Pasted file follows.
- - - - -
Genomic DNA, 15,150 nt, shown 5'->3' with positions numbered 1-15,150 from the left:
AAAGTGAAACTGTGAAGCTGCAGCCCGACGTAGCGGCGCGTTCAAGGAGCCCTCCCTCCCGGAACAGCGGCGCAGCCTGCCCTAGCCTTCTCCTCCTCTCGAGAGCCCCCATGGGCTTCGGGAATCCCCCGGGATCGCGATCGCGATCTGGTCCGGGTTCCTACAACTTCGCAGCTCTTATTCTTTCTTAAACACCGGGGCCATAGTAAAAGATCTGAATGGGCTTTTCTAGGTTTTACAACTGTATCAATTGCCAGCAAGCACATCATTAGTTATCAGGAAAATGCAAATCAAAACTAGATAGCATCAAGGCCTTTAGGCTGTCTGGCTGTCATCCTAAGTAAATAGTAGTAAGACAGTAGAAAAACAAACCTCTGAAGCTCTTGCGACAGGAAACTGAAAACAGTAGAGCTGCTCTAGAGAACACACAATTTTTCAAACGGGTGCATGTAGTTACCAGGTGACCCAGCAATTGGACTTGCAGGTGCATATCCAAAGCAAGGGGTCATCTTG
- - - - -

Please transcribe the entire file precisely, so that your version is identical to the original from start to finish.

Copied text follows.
Genomic DNA, 15,150 nt, shown 5'->3' with positions numbered 1-15,150 from the left:
AAAGTGAAACTGTGAAGCTGCAGCCCGACGTAGCGGCGCGTTCAAGGAGCCCTCCCTCCCGGAACAGCGGCGCAGCCTGCCCTAGCCTTCTCCTCCTCTCGAGAGCCCCCATGGGCTTCGGGAATCCCCCGGGATCGCGATCGCGATCTGGTCCGGGTTCCTACAACTTCGCAGCTCTTATTCTTTCTTAAACACCGGGGCCATAGTAAAAGATCTGAATGGGCTTTTCTAGGTTTTACAACTGTATCAATTGCCAGCAAGCACATCATTAGTTATCAGGAAAATGCAAATCAAAACTAGATAGCATCAAGGCCTTTAGGCTGTCTGGCTGTCATCCTAAGTAAATAGTAGTAAGACAGTAGAAAAACAAACCTCTGAAGCTCTTGCGACAGGAAACTGAAAACAGTAGAGCTGCTCTAGAGAACACACAATTTTTCAAACGGGTGCATGTAGTTACCAGGTGACCCAGCAATTGGACTTGCAGGTGCATATCCAAAGCAAGGGGTCATCTTG